Sakuma S, Raices M, Borlido J, Guglielmi V, Zhu EYS, D'Angelo MA
Cancer Discov 2021 Jan ;11(1):176-193
Macropinocytosis in Cancer-Associated Fibroblasts is Dependent on CaMKK2/ARHGEF2 Signaling and Functions to Support Tumor and Stromal Cell Fitness.
Zhang Y, Recouvreux MV, Jung M, Galenkamp KMO, Li Y, Zagnitko O, Scott DA, Lowy AM, Commisso C
Cancer Discov 2021 Mar 2 ;
Ravi A, Palamiuc L, Loughran RM, Triscott J, Arora GK, Kumar A, Tieu V, Pauli C, Reist M, Lew RJ, Houlihan SL, Fellmann C, Metallo C, Rubin MA, Emerling BM
Dev Cell 2021 Jun 7 ;56(11):1661-1676.e10
Synthesis and preliminary studies of 11C-labeled tetrahydro-1,7-naphthyridine-2-carboxamides for PET imaging of metabotropic glutamate receptor 2.
Zhang X, Zhang Y, Chen Z, Shao T, Van R, Kumata K, Deng X, Fu H, Yamasaki T, Rong J, Hu K, Hatori A, Xie L, Yu Q, Ye W, Xu H, Sheffler DJ, Cosford NDP, Shao Y, Tang P, Wang L, Zhang MR, Liang SH
Theranostics 2020 ;10(24):11178-11196
Identification and Development of a New Positron Emission Tomography Ligand 4-(2-Fluoro-4-[11C]methoxyphenyl)-5-((1-methyl-1H-pyrazol-3-yl)methoxy)picolinamide for Imaging Metabotropic Glutamate Receptor Subtype 2 (mGlu2).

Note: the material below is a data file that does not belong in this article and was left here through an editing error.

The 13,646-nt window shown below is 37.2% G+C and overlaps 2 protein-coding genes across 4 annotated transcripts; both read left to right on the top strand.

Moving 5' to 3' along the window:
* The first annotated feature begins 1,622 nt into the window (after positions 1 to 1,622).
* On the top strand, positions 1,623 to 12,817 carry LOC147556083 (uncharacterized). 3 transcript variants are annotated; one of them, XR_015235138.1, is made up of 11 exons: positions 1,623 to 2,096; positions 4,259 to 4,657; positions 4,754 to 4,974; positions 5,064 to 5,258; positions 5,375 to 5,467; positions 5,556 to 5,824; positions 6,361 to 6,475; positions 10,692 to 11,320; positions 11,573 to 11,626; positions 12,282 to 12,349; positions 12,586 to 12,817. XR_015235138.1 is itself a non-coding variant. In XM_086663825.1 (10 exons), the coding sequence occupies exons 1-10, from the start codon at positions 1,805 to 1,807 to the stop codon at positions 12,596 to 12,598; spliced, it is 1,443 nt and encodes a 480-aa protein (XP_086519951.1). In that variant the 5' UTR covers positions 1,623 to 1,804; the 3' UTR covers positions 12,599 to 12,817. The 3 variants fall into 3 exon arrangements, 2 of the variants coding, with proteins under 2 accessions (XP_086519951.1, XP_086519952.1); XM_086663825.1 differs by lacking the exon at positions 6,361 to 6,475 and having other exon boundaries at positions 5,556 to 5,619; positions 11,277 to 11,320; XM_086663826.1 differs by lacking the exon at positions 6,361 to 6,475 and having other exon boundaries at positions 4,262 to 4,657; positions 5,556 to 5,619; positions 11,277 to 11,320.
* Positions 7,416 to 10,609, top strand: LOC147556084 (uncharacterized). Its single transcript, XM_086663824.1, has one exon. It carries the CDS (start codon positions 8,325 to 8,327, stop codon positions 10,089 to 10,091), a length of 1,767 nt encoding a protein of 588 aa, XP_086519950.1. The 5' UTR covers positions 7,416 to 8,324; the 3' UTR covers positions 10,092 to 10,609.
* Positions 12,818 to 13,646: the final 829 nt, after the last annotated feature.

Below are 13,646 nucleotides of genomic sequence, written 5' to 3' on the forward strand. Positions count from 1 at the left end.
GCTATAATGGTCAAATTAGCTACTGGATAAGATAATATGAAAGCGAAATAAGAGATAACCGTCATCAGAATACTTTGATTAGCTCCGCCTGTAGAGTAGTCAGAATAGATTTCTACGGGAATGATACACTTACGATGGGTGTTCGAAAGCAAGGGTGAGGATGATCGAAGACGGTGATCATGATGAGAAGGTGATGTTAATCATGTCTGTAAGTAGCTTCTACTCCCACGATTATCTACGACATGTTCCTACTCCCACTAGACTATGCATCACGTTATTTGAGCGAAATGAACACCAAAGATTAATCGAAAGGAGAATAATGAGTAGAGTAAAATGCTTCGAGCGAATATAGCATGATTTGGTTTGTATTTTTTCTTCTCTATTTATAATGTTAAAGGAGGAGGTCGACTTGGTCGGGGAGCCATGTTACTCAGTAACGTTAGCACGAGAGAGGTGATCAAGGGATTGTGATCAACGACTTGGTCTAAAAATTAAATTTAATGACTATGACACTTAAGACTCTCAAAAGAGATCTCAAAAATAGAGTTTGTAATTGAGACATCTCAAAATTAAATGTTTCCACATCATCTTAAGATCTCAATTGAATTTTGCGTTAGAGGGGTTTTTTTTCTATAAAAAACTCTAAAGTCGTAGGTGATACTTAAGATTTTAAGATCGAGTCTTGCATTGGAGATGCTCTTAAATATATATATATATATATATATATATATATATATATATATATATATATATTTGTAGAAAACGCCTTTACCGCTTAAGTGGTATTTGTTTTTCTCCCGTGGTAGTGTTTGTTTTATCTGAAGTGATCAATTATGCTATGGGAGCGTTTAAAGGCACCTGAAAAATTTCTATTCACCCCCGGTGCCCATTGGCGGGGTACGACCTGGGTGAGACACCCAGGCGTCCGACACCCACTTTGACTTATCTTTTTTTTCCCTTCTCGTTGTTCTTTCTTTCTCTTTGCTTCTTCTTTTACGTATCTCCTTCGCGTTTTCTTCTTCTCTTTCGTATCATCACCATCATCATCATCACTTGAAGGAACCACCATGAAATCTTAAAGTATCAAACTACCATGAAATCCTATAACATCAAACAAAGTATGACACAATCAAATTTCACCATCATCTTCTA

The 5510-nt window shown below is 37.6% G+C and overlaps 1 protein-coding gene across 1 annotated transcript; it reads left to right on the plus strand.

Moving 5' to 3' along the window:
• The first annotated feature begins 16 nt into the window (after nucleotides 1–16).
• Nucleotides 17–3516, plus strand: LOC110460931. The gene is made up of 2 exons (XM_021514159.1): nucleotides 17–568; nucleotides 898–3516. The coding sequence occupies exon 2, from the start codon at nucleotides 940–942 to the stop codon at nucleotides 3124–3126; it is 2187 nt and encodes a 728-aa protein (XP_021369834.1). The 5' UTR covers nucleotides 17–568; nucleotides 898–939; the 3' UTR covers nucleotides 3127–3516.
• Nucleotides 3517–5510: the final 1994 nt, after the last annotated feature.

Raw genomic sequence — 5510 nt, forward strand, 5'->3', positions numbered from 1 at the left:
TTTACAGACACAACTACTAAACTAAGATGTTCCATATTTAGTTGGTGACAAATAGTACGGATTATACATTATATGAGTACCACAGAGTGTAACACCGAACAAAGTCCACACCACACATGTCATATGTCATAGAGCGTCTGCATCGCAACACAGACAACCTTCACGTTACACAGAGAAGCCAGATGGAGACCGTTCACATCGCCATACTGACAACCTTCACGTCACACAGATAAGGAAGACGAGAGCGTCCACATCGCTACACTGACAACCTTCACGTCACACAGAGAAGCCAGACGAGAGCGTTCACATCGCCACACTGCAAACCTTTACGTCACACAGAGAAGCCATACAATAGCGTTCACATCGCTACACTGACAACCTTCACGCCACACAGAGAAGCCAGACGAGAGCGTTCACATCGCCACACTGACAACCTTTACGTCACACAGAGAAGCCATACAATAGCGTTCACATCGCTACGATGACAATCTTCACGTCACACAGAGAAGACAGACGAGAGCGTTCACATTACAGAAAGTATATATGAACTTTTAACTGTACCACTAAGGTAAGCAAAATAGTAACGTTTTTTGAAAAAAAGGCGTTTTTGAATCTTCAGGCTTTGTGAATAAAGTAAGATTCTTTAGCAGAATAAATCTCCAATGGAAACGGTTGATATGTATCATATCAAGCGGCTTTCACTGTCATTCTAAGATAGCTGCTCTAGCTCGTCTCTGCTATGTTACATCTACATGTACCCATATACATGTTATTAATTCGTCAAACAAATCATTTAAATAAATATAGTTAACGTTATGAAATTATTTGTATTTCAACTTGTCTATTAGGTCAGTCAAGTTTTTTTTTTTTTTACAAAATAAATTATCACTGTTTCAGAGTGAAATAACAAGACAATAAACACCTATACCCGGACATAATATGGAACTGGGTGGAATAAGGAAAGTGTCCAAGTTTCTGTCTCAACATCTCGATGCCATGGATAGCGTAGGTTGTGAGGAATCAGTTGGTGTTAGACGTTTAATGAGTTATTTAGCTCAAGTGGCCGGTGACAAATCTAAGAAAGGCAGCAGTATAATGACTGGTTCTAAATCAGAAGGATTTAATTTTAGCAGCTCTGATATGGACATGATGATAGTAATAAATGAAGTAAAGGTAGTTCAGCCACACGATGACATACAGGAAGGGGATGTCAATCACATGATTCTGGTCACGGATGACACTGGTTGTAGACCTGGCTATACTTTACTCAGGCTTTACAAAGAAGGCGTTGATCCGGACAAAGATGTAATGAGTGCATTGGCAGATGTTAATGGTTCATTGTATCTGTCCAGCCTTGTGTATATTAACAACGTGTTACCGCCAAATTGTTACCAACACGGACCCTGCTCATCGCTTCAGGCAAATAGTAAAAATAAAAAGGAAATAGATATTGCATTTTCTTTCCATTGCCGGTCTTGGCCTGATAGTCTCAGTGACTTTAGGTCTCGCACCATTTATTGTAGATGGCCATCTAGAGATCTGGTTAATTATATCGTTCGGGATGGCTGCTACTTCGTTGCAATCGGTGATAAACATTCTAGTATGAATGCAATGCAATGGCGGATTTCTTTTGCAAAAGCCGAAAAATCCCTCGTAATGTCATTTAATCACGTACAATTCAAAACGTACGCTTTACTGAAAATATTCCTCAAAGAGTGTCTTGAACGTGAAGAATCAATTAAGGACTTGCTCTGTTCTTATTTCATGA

Yamasaki T, Zhang X, Kumata K, Zhang Y, Deng X, Fujinaga M, Chen Z, Mori W, Hu K, Wakizaka H, Hatori A, Xie L, Ogawa M, Nengaki N, Van R, Shao Y, Sheffler DJ, Cosford NDP, Liang SH, Zhang MR
J Med Chem 2020 Oct 22 ;63(20):11469-11483
Todoric J, Di Caro G, Reibe S, Henstridge DC, Green CR, Vrbanac A, Ceteci F, Conche C, McNulty R, Shalapour S, Taniguchi K, Meikle PJ, Watrous JD, Moranchel R, Najhawan M, Jain M, Liu X, Kisseleva T, Diaz-Meco MT, Moscat J, Knight R, Greten FR, Lau LF, Metallo CM, Febbraio MA, Karin M
Nat Metab 2020 Oct ;2(10):1034-1045
Fischer K, Fenzl A, Liu D, Dyar KA, Kleinert M, Brielmeier M, Clemmensen C, Fedl A, Finan B, Gessner A, Jastroch M, Huang J, Keipert S, Klingenspor M, Brüning JC, Kneilling M, Maier FC, Othman AE, Pichler BJ, Pramme-Steinwachs I, Sachs S, Scheideler A, Thaiss WM, Uhlenhaut H, Ussar S, Woods SC, Zorn J, Stemmer K, Collins S, Diaz-Meco M, Moscat J, Tschöp MH, Müller TD
Nat Commun 2020 May 8 ;11(1):2306
NRF2 activates growth factor genes and downstream AKT signaling to induce mouse and human hepatomegaly.
He F, Antonucci L, Yamachika S, Zhang Z, Taniguchi K, Umemura A, Hatzivassiliou G, Roose-Girma M, Reina-Campos M, Duran A, Diaz-Meco MT, Moscat J, Sun B, Karin M
J Hepatol 2020 Jun ;72(6):1182-1195
Renne MF, Emerling BM
J Cell Biol 2020 Jan 6 ;219(1)